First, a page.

Thursday, April 03, 2008
Another Useless Formula
There's been this idea floating around on BeliefNet -- and not just BeliefNet, I can assure you -- that any political dispute is kind of like a clothesline, strung between two terminals. If one accepts this abstraction as an accurate schema of ideological differences, then it naturally follows that any opinion located at or near one of the terminals of a political disagreement is "extreme," while "reasonable" people, who seek to avoid extremes, actively seek to adopt a more "moderate" point of view.
People who lean heavily on this analogy -- for it is an analogy of what goes on in the real world, rather than a map of the real world itself -- tend to assume that the "moderate" position in any political argument is necessarily the "right" position, and that "extremists" are, by definition, "wrong."
This overworked and weakly conceived approach to politics attempts to deal with reality by ignoring several discomforting aspects of it, such as:
*People do not always deal with each other in good faith, and frequently lie;
*There are some issues for which no middle position exists (i.e., no one can be "a little bit" preganant);
*Some people will do anything for money and a good fuck.
So I would challenge the "moderates" and "reasonable people" who are reading this -- the ones who feel that if only "extremists" would sit down with one another and talk things over in the presence of cooler heads, that everything could be ironed out, to say where the "moderate" position is in these debates:
1. Iraq. In 2002, during the Senate debate over giving the president authorization to use military force, Bush, Cheney, Rumsfeld, and Condi Rice lied about the Iraqi "threat" incessantly. It's no exaggeration to say that everything they said during the runup to the war was a lie. Opposed to them was Senator Byrd of West Virginia, who filibustered against the Authorization by constantly countering with the truth, starting with the truth that Bush would use the Authorization as a carte blanche to launch a unilateral, pre-emptive war of choice, even though he lied through his teeth and kept protesting that war would only be one of a number of options at his disposal.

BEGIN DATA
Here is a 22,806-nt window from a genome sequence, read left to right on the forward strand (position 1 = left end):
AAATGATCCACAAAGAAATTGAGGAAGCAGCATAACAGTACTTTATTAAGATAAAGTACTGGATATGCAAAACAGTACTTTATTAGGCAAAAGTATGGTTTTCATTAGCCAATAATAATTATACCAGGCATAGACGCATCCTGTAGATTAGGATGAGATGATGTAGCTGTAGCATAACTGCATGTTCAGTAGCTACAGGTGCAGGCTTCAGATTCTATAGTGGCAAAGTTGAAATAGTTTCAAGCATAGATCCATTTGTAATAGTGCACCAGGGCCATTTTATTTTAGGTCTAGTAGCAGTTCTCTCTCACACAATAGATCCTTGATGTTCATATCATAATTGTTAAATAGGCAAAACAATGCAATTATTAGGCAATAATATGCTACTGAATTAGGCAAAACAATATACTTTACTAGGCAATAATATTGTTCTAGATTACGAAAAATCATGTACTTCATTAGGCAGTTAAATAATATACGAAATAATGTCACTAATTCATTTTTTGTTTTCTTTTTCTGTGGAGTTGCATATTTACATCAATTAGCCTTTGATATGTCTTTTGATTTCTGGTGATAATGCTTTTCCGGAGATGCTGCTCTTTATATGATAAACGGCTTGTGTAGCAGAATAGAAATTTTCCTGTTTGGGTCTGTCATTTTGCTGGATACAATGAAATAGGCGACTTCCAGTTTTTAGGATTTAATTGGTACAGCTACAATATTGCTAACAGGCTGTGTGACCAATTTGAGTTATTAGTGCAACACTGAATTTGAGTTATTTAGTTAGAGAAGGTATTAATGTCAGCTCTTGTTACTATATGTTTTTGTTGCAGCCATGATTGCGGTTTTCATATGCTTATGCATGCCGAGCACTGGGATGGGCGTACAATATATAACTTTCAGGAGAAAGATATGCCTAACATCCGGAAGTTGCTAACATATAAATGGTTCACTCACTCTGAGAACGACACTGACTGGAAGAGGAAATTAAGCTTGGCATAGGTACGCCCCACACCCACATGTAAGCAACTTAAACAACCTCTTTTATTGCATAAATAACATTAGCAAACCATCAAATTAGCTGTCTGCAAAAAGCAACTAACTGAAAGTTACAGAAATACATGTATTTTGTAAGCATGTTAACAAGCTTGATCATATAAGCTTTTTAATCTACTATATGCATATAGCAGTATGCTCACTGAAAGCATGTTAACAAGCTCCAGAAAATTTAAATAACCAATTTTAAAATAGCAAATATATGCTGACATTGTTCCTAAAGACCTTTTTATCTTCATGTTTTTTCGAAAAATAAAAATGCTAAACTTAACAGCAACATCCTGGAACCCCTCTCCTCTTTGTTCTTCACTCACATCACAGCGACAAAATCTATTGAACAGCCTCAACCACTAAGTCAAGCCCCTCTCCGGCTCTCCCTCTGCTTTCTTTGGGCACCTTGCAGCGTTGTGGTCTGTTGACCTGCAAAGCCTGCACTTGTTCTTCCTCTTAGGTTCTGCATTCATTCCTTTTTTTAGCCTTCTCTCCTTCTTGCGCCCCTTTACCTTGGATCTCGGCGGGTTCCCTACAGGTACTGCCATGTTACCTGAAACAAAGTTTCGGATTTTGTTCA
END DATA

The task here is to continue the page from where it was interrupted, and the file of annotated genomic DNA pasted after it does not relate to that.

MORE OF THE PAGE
I suppose the "moderate" position in this debate would be one in which tolerating certain amount of lying (the "moderate" amount) is the ideal and the objective, provided the lies are not outrageous whoppers, but rather the sorts of lies that a majority of "moderate" and "reasonable" Americans feels comfortable believing.
Sort of like the lie that Saddam Hussein possesses vast stores of weapons-grade anthrax, for instance. A "moderate" person could believe that about Saddam. Just look at his face, or maybe I should say, the face he used to have.
2. Slavery. It's either legal, or it's not. There's no middle position. Even if the laws governing the legality of slavery place extreme restrictions on it, as long as its legal under even very limited circumstances, it's not illegal. I suppose the "moderate" position on this issue would be to allow "just a little bit" of it. That of course, ignores the fact that the enslavement of one human being, any time, anywhere, is a crime against the entire human race. It also ignores the reality of the issue -- either we have this "peculiar institution" or we don't. There's no room for a "moderate" stance.
3. The majority of us now want universal, single-payer health care. The insurance companies, HMO's, pharmaceuticals companies, etc., want to keep things just as they are, because they're making a lot of money, and they're greedy bastards.
I suppose the "moderate" position on this issue would be to allow them to be greedy bastards within limits, so long as not too many people go broke paying insurance companies and statin drug manufacturers their protection money.
I don't know where this assumption that "middle" is synonymous with "right" came from, but I sure wish it would go away. Maybe it'll disappear along with the Bush administration at the end of the year.